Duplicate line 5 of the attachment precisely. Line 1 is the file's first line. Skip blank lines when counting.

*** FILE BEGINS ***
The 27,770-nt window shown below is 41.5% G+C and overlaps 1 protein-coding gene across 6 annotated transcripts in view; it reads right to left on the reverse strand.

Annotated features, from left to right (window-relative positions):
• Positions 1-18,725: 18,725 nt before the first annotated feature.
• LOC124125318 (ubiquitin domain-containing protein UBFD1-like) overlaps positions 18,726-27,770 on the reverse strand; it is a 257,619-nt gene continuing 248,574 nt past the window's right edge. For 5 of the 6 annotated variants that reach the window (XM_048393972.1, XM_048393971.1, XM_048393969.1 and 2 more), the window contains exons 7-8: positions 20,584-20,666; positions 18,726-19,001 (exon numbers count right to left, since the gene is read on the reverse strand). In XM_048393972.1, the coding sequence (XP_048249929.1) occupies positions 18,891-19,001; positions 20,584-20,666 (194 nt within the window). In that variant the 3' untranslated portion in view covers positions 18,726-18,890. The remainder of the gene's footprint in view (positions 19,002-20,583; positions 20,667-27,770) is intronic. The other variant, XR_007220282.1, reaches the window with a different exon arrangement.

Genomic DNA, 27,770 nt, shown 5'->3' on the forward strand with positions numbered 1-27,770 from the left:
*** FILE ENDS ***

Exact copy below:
Genomic DNA, 27,770 nt, shown 5'->3' on the forward strand with positions numbered 1-27,770 from the left: